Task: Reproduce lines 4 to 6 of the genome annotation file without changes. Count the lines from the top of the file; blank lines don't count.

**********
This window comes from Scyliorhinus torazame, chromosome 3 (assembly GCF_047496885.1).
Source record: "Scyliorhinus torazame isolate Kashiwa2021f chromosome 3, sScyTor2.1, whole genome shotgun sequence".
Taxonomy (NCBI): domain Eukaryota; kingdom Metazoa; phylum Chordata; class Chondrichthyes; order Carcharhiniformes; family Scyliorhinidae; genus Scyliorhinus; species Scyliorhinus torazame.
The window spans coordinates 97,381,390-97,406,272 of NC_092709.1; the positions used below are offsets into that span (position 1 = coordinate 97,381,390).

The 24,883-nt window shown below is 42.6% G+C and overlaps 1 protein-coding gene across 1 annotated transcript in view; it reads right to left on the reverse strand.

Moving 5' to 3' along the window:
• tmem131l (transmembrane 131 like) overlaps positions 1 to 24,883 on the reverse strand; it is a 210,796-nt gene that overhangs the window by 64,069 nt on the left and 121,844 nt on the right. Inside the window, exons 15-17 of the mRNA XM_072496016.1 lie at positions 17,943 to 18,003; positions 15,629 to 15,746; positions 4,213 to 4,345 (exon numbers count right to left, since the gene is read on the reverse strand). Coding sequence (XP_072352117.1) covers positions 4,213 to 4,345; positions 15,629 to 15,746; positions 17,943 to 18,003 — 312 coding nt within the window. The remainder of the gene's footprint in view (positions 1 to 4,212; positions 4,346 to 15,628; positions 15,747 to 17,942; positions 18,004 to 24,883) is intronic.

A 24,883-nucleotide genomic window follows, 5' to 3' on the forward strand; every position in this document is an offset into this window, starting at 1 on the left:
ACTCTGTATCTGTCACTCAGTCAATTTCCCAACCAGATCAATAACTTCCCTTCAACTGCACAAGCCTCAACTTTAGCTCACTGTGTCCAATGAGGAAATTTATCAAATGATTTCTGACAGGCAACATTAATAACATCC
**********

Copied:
The window spans coordinates 97,381,390-97,406,272 of NC_092709.1; the positions used below are offsets into that span (position 1 = coordinate 97,381,390).

The 24,883-nt window shown below is 42.6% G+C and overlaps 1 protein-coding gene across 1 annotated transcript in view; it reads right to left on the reverse strand.

Moving 5' to 3' along the window: